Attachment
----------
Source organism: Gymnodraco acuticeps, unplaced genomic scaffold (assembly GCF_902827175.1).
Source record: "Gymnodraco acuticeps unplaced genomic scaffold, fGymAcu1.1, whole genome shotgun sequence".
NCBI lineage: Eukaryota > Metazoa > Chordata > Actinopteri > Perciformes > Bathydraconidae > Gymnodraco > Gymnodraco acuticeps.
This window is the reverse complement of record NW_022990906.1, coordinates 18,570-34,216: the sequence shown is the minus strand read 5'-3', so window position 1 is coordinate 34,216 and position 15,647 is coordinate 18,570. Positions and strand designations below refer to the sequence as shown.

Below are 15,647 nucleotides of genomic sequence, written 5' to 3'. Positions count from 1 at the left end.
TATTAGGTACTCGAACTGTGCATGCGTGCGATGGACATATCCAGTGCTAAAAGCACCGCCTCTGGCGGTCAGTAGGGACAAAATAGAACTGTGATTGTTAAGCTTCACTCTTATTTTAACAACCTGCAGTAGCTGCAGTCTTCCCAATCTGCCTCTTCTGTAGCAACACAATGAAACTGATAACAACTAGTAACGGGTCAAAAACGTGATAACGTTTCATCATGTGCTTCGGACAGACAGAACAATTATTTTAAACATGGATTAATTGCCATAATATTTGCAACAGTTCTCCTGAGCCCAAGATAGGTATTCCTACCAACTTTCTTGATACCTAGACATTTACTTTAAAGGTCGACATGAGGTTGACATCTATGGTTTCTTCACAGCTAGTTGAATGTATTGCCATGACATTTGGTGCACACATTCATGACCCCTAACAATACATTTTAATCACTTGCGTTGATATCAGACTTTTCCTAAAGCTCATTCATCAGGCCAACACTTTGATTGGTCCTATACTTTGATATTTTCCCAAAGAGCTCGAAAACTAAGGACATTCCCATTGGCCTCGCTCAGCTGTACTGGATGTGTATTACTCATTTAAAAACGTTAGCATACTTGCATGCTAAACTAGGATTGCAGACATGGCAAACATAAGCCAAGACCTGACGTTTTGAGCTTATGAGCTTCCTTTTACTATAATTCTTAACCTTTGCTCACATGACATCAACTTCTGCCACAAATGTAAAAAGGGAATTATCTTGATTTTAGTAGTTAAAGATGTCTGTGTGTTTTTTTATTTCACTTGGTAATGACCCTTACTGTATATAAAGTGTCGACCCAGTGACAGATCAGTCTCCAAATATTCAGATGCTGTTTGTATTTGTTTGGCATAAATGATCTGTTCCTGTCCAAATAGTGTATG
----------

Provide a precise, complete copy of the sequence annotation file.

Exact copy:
Source organism: Gymnodraco acuticeps, unplaced genomic scaffold (assembly GCF_902827175.1).
Source record: "Gymnodraco acuticeps unplaced genomic scaffold, fGymAcu1.1, whole genome shotgun sequence".
NCBI lineage: Eukaryota > Metazoa > Chordata > Actinopteri > Perciformes > Bathydraconidae > Gymnodraco > Gymnodraco acuticeps.
This window is the reverse complement of record NW_022990906.1, coordinates 18,570-34,216: the sequence shown is the minus strand read 5'-3', so window position 1 is coordinate 34,216 and position 15,647 is coordinate 18,570. Positions and strand designations below refer to the sequence as shown.

Below are 15,647 nucleotides of genomic sequence, written 5' to 3'. Positions count from 1 at the left end.
TATTAGGTACTCGAACTGTGCATGCGTGCGATGGACATATCCAGTGCTAAAAGCACCGCCTCTGGCGGTCAGTAGGGACAAAATAGAACTGTGATTGTTAAGCTTCACTCTTATTTTAACAACCTGCAGTAGCTGCAGTCTTCCCAATCTGCCTCTTCTGTAGCAACACAATGAAACTGATAACAACTAGTAACGGGTCAAAAACGTGATAACGTTTCATCATGTGCTTCGGACAGACAGAACAATTATTTTAAACATGGATTAATTGCCATAATATTTGCAACAGTTCTCCTGAGCCCAAGATAGGTATTCCTACCAACTTTCTTGATACCTAGACATTTACTTTAAAGGTCGACATGAGGTTGACATCTATGGTTTCTTCACAGCTAGTTGAATGTATTGCCATGACATTTGGTGCACACATTCATGACCCCTAACAATACATTTTAATCACTTGCGTTGATATCAGACTTTTCCTAAAGCTCATTCATCAGGCCAACACTTTGATTGGTCCTATACTTTGATATTTTCCCAAAGAGCTCGAAAACTAAGGACATTCCCATTGGCCTCGCTCAGCTGTACTGGATGTGTATTACTCATTTAAAAACGTTAGCATACTTGCATGCTAAACTAGGATTGCAGACATGGCAAACATAAGCCAAGACCTGACGTTTTGAGCTTATGAGCTTCCTTTTACTATAATTCTTAACCTTTGCTCACATGACATCAACTTCTGCCACAAATGTAAAAAGGGAATTATCTTGATTTTAGTAGTTAAAGATGTCTGTGTGTTTTTTTATTTCACTTGGTAATGACCCTTACTGTATATAAAGTGTCGACCCAGTGACAGATCAGTCTCCAAATATTCAGATGCTGTTTGTATTTGTTTGGCATAAATGATCTGTTCCTGTCCAAATAGTGTATG